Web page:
I was asked by a friend to write a post specifically on this topic. I’ve been sharing it in one on one and group settings for a while now, but I firmly believe this is the #1 key to long term financial stability and wealth building. Being the 1st of the month, it’s the perfect timing for me to write about this and being Christmas season it’s essential if you want to make it through to January. For most of us we hate details so the idea of a budget freaks us out. What I’ve found though is that almost everyone has no clue how freeing a budget actually is for you and the things it allows you to spend money on.
Misconception – Being on a budget means I can’t do anything fun and have to stay inside and stare at the wall because I can’t have TV or go out to dinner.
Truth – A budget is simply telling your money what it’s going to do, before the month begins, instead of looking up at the end of the month and wondering where all your money went.
A budget doesn’t mean you can’t do anything. The opposite is true, you can do whatever you want… as long as you planned your money accordingly.
Where to start:
Income: Your income is the foundation of your budget. Nothing happens unless you have income so this is the logical place to start. It can also be tricky for those of us that don’t have a steady salary. What you need to do is write down every possible source of income that you may have. This includes part time jobs, garage sales, consignment sales, commissions, tips, etc. If your income is irregular then you should have a pretty good idea of what the minimum you’ll make is. For example, if you’re a waitress and for the last 5 weeks on Friday nights you’ve made at least $200 then you’ll look at the month coming up and see how many Friday’s you’ll be working and multiply it by $200 to come up with the minimum amount you’ll make. Do this step for every possible source of income until you come up with a total amount for the upcoming month. (Note: For variable incomes, only use the minimum amount you expect to make.. we’ll discuss later what you do if you end up making more money than you planned for).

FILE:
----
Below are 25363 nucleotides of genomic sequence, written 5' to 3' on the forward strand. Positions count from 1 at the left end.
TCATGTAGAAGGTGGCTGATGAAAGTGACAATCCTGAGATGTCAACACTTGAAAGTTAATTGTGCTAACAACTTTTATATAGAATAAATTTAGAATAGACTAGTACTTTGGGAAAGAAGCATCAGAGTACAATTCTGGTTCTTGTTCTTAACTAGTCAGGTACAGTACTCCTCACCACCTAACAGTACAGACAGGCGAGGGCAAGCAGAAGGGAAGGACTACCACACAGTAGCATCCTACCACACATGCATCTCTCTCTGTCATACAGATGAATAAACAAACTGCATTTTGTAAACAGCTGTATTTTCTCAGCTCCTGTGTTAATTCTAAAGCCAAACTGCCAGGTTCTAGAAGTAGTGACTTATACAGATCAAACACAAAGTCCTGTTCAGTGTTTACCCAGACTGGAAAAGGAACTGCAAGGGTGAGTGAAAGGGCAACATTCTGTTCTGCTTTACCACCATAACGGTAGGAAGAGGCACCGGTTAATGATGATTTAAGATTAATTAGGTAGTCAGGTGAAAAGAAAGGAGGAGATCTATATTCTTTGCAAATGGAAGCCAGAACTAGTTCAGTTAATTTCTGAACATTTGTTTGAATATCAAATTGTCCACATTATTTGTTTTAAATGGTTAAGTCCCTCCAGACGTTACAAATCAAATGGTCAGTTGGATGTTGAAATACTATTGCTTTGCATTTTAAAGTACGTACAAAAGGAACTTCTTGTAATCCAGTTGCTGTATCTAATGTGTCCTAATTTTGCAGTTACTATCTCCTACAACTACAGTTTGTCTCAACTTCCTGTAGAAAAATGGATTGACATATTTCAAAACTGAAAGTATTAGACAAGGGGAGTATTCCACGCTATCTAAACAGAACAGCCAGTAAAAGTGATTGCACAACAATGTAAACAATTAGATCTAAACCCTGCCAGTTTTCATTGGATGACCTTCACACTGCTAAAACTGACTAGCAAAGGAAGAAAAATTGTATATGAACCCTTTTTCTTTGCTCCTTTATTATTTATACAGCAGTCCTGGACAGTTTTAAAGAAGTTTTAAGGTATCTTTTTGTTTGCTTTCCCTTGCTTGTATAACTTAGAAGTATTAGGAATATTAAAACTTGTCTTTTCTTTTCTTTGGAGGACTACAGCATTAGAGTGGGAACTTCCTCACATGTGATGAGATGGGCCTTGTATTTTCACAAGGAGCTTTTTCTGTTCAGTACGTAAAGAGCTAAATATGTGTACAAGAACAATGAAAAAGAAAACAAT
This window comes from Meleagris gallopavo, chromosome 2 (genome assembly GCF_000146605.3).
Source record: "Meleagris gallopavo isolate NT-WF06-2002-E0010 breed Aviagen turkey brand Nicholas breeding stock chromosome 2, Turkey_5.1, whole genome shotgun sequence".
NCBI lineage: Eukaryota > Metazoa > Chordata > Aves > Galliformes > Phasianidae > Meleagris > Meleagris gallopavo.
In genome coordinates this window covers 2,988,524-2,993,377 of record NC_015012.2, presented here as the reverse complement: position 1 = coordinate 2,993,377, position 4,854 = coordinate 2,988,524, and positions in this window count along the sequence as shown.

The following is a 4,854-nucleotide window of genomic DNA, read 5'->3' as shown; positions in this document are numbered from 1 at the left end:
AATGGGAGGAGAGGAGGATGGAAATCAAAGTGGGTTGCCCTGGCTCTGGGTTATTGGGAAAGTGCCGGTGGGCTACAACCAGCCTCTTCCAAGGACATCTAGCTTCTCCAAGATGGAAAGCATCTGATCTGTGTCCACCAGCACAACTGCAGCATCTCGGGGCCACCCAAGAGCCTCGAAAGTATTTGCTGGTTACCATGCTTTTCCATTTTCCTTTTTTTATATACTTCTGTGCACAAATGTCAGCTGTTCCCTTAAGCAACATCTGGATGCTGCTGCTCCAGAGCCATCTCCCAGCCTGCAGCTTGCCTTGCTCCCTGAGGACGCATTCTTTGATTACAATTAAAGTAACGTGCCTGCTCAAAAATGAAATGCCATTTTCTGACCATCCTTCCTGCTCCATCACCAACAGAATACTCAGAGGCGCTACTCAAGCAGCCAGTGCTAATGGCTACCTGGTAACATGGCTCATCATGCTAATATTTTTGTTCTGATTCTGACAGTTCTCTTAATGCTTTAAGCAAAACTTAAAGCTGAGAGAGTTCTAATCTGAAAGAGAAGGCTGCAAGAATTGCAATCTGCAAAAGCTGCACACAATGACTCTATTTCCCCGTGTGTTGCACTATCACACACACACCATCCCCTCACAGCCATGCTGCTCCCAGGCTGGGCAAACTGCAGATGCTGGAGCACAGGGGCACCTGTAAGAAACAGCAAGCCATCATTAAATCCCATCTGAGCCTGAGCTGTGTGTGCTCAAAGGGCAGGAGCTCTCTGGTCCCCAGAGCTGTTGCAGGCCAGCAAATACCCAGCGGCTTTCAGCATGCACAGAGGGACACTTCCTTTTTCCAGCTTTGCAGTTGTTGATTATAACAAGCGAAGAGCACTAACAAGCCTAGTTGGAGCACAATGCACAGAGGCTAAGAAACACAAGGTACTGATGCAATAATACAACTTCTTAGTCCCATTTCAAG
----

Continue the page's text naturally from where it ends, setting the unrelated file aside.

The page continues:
Top of the Budget:
Giving and Saving. Being generous just does something to your spirit. If you’re a Christian then giving 10% of your income to your local church is a Biblical command. If you’re not then find a non-profit group that’s close to your heart and give something. Few of us like saving. Because of this, if we don’t put it on paper before hand and do it before spending money on anything else, we’ll look up at the end of the month and have no money left to save.
Protect your G.U.T.S.:
Life happens! You may have an emergency, or lose a job. The third step of your budget helps you to stay focused on what’s important in life and not worry about the major things in your financial life. It amazes how many people I coach with that tell me they pay their credit card payments on time to protect their credit, yet failed to pay the mortgage payment for the month. Worse was the client I had that spent $200 on new boots but didn’t have any food in the pantry. Protecting your G.U.T.S. first makes sure that the essential things in life are taken care of. Groceries, Utilities, Transportation, Shelter. In that order! Include in your grocery budget every possible meal you’ll eat for the upcoming month. This is for your food so if you think you’re going to be going out to eat with friends 5 times that month then make sure you write that down. If you are having family over for Christmas dinner, take that into account when doing your budget. Include every possible piece of food you can think of in this budget and write that number down, don’t shortcut it or think you can make sacrifices to the food budget right away. It’s an essential thing so make sure you leave yourself plenty of money for food. Next is your Utility budget. This would be cell phones, cable, water, trash, electric, gas, internet, etc. Next is Transportation. Don’t forget to include car payment (you know how I feel about these), car gas, insurance, oil changes, tires, windshield wipers, other repairs, cab fare, rental cars,etc. It may seem weird that I put Transportation before Shelter, but without having money assigned to your Transportation budget, you can’t get to work to make the money to pay for your Shelter… so transportation comes first. Last and most important is Shelter. This includes mortgage, rent, real estate taxes, deposits, etc.